Gordon of the We Fly Spitfires blog wrote a post that has generated some pretty good discussion on this very topic. His original argument is that people don't seem to mind spending upwards of $70 on a singleplayer game that will deliver anywhere from 10-80 hours of gameplay, yet you will rarely find someone willing to pay $50 for an MMO to enjoy it for the same amount of time and then put it aside (insert unnecessary WoW tourist joke here).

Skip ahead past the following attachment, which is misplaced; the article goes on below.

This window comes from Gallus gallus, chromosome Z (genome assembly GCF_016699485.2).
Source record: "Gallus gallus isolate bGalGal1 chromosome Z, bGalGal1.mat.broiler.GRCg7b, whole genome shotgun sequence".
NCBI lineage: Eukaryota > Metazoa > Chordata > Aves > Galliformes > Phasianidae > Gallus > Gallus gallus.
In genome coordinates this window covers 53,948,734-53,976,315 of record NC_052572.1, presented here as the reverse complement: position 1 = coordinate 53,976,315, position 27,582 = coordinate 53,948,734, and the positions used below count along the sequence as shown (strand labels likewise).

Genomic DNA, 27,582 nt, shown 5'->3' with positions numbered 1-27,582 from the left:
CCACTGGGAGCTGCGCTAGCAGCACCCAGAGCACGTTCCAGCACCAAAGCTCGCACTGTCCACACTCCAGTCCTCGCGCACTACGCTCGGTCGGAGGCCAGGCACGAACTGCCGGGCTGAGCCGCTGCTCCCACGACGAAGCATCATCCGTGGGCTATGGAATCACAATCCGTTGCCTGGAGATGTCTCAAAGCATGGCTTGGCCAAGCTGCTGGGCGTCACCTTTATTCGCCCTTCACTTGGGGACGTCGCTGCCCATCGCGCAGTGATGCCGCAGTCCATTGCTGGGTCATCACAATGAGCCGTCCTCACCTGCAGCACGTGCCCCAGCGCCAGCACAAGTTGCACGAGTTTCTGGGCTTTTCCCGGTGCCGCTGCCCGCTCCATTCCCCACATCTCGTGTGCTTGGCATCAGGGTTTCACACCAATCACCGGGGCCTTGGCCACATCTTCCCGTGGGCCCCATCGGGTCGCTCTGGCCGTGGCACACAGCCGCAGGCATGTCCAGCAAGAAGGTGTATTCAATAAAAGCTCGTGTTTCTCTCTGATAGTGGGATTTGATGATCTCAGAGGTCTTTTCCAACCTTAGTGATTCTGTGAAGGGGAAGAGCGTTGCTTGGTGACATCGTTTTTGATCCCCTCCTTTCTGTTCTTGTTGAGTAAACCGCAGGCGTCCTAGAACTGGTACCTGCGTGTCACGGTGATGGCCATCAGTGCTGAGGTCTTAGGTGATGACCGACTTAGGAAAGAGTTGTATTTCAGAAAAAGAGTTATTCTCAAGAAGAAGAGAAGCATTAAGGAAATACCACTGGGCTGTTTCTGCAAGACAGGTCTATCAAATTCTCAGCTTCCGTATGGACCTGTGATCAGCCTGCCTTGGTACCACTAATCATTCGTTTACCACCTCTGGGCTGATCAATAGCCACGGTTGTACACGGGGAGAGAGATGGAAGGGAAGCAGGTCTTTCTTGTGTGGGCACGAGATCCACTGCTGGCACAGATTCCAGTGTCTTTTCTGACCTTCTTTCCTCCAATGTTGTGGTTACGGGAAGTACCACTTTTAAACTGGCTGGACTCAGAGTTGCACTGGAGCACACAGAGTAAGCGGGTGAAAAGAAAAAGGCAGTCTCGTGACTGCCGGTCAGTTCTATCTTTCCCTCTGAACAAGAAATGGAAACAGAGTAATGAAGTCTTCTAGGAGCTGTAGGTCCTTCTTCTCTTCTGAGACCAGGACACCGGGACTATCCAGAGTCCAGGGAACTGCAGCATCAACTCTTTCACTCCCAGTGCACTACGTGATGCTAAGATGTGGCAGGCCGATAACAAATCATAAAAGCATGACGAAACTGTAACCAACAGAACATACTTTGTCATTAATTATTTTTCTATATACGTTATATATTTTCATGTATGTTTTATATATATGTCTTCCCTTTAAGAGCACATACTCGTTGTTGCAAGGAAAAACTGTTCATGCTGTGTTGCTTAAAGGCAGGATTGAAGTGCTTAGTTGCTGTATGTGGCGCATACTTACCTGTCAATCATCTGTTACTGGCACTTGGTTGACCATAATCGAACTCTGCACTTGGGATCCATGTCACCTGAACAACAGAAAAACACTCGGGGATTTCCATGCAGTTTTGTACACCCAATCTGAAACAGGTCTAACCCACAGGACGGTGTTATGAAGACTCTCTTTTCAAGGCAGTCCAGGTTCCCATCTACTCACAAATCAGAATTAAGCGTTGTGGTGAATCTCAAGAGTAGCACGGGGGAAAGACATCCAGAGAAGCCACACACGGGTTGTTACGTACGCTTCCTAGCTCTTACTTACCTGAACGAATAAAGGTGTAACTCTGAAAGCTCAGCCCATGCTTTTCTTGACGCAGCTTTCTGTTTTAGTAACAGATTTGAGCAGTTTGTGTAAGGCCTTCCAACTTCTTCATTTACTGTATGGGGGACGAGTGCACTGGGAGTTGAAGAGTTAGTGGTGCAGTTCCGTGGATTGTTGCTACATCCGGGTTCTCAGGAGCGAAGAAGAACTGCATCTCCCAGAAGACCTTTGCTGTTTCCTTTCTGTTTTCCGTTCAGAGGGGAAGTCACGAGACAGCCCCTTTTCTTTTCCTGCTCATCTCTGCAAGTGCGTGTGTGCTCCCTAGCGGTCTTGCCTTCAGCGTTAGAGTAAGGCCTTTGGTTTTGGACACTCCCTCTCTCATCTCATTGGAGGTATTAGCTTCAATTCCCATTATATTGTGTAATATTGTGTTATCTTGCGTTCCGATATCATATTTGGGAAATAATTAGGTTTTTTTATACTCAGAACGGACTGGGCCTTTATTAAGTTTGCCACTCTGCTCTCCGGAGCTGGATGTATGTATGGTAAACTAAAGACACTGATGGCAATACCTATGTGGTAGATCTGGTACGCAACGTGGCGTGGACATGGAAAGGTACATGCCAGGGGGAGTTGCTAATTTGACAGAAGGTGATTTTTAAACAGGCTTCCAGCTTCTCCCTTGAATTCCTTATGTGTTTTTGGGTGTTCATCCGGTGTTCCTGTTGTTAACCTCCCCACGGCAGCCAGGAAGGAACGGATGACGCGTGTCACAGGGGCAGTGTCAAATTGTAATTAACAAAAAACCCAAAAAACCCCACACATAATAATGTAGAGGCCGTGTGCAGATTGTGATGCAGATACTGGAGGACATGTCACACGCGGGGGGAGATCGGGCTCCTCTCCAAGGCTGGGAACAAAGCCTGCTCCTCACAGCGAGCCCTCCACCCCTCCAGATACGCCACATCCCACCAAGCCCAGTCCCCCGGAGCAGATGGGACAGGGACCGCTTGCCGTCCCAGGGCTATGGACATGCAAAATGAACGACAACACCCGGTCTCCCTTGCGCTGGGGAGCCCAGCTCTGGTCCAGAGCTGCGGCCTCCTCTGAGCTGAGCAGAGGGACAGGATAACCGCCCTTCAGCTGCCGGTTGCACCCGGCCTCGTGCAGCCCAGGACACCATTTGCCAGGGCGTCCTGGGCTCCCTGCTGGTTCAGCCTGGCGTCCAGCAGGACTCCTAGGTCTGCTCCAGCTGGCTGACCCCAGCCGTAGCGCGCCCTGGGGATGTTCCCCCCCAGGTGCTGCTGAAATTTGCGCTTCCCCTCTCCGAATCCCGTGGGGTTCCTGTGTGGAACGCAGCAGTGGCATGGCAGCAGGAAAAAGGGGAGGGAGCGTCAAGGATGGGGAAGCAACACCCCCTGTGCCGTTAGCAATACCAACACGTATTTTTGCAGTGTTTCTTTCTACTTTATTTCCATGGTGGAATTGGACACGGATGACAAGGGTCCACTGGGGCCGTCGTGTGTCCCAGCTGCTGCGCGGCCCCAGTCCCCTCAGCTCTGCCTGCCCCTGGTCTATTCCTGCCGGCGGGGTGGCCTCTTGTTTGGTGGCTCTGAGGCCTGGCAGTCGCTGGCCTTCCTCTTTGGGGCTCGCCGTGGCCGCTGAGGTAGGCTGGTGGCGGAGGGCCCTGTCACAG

By their very design MMOs are built for long-term committment. How many times have you been able to hit the level cap in an MMO and experience even half of what it has to offer in a single month of play? The goal of MMOs it seems is to suck players into a long-term committment and get them to either subscribe at $15/month or spend money on microtransactions. Semi-successul MMOs can be quite lucrative, so maybe we aren't expecting enough? That said, a game like GTA IV has worldwide revenues of $1.1 billion (or more) yet gamers don't expect to get as much enjoyment out of it over the long term as they do from MMOs. One wonders how a game like Guild Wars fits into all of this.